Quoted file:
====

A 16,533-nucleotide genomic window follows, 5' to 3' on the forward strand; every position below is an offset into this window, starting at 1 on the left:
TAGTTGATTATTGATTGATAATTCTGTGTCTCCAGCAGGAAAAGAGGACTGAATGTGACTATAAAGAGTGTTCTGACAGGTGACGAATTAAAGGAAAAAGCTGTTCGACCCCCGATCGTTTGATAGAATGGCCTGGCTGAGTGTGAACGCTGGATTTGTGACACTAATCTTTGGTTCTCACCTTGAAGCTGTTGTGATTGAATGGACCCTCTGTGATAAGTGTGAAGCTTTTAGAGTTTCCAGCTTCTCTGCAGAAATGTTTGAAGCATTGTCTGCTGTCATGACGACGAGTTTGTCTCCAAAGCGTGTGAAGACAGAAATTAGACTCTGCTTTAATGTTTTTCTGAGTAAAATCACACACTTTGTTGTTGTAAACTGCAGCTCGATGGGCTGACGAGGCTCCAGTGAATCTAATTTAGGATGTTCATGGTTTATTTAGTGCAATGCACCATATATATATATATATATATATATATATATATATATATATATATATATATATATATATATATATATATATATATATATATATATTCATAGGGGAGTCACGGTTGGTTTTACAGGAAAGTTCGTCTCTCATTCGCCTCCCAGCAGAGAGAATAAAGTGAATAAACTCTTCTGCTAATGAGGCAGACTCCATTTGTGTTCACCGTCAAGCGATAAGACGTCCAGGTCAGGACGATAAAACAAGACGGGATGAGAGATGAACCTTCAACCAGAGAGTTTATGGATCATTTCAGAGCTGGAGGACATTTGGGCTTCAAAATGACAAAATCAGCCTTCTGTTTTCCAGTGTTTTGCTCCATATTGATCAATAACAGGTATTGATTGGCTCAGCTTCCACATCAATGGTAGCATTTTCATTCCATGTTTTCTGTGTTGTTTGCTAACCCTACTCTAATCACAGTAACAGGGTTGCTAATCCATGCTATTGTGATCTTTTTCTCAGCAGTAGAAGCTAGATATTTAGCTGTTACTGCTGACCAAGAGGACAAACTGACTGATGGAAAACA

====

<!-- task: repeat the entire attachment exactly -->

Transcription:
A 16,533-nucleotide genomic window follows, 5' to 3' on the forward strand; every position below is an offset into this window, starting at 1 on the left:
TAGTTGATTATTGATTGATAATTCTGTGTCTCCAGCAGGAAAAGAGGACTGAATGTGACTATAAAGAGTGTTCTGACAGGTGACGAATTAAAGGAAAAAGCTGTTCGACCCCCGATCGTTTGATAGAATGGCCTGGCTGAGTGTGAACGCTGGATTTGTGACACTAATCTTTGGTTCTCACCTTGAAGCTGTTGTGATTGAATGGACCCTCTGTGATAAGTGTGAAGCTTTTAGAGTTTCCAGCTTCTCTGCAGAAATGTTTGAAGCATTGTCTGCTGTCATGACGACGAGTTTGTCTCCAAAGCGTGTGAAGACAGAAATTAGACTCTGCTTTAATGTTTTTCTGAGTAAAATCACACACTTTGTTGTTGTAAACTGCAGCTCGATGGGCTGACGAGGCTCCAGTGAATCTAATTTAGGATGTTCATGGTTTATTTAGTGCAATGCACCATATATATATATATATATATATATATATATATATATATATATATATATATATATATATATATATATATATATATATATATATATTCATAGGGGAGTCACGGTTGGTTTTACAGGAAAGTTCGTCTCTCATTCGCCTCCCAGCAGAGAGAATAAAGTGAATAAACTCTTCTGCTAATGAGGCAGACTCCATTTGTGTTCACCGTCAAGCGATAAGACGTCCAGGTCAGGACGATAAAACAAGACGGGATGAGAGATGAACCTTCAACCAGAGAGTTTATGGATCATTTCAGAGCTGGAGGACATTTGGGCTTCAAAATGACAAAATCAGCCTTCTGTTTTCCAGTGTTTTGCTCCATATTGATCAATAACAGGTATTGATTGGCTCAGCTTCCACATCAATGGTAGCATTTTCATTCCATGTTTTCTGTGTTGTTTGCTAACCCTACTCTAATCACAGTAACAGGGTTGCTAATCCATGCTATTGTGATCTTTTTCTCAGCAGTAGAAGCTAGATATTTAGCTGTTACTGCTGACCAAGAGGACAAACTGACTGATGGAAAACA